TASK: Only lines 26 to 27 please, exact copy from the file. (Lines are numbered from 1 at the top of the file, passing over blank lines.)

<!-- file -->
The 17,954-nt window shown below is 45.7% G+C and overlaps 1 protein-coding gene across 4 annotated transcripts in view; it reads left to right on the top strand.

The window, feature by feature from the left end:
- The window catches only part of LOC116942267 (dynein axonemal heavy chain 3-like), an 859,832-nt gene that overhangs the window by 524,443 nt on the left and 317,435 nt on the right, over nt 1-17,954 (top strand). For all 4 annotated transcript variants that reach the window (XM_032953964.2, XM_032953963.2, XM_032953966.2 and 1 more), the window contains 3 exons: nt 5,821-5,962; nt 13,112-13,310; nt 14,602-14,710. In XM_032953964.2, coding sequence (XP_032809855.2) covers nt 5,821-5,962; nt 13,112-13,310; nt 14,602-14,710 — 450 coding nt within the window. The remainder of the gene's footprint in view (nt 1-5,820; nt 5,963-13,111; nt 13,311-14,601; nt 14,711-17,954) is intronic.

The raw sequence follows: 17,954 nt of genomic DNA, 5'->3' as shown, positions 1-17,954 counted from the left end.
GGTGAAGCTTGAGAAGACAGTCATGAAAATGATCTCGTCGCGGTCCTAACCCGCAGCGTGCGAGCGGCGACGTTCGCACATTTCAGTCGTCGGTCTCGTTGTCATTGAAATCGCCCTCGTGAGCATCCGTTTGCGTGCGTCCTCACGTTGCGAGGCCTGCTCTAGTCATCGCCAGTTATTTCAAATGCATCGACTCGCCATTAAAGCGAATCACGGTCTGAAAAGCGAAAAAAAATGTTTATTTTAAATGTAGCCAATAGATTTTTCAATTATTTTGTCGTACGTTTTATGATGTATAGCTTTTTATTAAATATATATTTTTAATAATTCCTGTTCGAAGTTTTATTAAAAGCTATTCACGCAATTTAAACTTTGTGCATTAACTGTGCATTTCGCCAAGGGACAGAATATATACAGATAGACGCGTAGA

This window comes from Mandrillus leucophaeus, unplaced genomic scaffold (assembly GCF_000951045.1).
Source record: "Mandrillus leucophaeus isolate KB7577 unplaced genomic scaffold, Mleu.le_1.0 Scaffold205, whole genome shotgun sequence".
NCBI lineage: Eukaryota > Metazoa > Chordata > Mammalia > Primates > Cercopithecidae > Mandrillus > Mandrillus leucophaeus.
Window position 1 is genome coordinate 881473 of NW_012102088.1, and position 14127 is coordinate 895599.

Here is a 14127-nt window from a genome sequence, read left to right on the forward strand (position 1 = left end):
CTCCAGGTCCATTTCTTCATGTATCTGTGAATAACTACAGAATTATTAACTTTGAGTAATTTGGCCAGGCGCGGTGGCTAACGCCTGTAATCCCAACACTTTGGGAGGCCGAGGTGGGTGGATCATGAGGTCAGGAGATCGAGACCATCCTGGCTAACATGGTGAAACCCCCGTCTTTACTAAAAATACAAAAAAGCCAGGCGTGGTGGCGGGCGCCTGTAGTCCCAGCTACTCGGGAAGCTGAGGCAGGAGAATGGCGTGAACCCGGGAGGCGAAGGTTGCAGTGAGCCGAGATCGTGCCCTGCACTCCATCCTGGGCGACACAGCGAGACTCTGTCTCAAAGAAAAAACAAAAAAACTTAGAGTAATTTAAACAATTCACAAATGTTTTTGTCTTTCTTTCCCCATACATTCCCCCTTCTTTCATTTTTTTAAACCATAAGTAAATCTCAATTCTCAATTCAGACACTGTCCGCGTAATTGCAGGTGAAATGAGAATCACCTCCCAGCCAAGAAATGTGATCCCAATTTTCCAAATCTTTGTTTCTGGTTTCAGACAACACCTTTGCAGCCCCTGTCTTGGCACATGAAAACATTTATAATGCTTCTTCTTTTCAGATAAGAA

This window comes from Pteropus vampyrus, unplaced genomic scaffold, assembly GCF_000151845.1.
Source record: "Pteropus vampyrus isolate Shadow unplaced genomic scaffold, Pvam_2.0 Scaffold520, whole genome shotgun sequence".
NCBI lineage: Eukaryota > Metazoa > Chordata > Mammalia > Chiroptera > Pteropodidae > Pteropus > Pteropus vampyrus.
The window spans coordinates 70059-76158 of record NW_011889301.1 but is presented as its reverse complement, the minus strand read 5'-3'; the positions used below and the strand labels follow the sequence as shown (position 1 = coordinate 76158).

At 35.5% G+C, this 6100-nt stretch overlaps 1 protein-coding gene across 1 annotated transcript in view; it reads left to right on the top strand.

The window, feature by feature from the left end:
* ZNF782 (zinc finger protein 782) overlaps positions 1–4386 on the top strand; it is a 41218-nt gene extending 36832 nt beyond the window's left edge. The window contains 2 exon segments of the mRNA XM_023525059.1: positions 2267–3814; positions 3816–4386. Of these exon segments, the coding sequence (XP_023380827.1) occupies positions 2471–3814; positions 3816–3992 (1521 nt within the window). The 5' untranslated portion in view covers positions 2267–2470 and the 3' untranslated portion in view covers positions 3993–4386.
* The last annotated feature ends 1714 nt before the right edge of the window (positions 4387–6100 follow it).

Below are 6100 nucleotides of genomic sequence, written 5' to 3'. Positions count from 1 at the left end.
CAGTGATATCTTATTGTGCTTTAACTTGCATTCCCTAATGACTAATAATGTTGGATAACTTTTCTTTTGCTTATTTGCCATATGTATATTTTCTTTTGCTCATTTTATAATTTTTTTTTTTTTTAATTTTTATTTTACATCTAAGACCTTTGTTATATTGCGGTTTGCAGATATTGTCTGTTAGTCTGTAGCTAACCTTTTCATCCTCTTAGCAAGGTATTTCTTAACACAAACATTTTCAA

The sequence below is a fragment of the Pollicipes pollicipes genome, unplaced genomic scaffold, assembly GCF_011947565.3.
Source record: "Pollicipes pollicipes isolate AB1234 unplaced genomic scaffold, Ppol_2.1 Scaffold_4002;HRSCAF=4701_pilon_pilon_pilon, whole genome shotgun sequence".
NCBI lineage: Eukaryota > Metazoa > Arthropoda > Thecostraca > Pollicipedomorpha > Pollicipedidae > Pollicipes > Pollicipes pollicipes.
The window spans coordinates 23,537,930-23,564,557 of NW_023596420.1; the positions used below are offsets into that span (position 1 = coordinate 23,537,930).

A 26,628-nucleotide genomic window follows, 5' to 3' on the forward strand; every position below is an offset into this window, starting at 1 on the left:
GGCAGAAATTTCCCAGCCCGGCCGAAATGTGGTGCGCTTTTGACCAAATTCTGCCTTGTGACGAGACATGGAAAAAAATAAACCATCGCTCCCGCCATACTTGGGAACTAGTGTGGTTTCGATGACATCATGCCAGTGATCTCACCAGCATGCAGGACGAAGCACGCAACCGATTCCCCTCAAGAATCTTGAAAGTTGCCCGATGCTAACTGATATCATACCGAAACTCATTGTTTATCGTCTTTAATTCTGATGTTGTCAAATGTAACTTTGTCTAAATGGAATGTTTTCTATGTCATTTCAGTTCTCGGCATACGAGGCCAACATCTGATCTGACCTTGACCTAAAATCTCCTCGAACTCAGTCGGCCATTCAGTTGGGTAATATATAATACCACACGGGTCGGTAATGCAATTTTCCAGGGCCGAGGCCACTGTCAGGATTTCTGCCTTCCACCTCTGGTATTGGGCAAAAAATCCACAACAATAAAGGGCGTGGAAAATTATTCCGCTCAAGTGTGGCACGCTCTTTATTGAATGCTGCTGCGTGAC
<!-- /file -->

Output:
A 26,628-nucleotide genomic window follows, 5' to 3' on the forward strand; every position below is an offset into this window, starting at 1 on the left:
GGCAGAAATTTCCCAGCCCGGCCGAAATGTGGTGCGCTTTTGACCAAATTCTGCCTTGTGACGAGACATGGAAAAAAATAAACCATCGCTCCCGCCATACTTGGGAACTAGTGTGGTTTCGATGACATCATGCCAGTGATCTCACCAGCATGCAGGACGAAGCACGCAACCGATTCCCCTCAAGAATCTTGAAAGTTGCCCGATGCTAACTGATATCATACCGAAACTCATTGTTTATCGTCTTTAATTCTGATGTTGTCAAATGTAACTTTGTCTAAATGGAATGTTTTCTATGTCATTTCAGTTCTCGGCATACGAGGCCAACATCTGATCTGACCTTGACCTAAAATCTCCTCGAACTCAGTCGGCCATTCAGTTGGGTAATATATAATACCACACGGGTCGGTAATGCAATTTTCCAGGGCCGAGGCCACTGTCAGGATTTCTGCCTTCCACCTCTGGTATTGGGCAAAAAATCCACAACAATAAAGGGCGTGGAAAATTATTCCGCTCAAGTGTGGCACGCTCTTTATTGAATGCTGCTGCGTGAC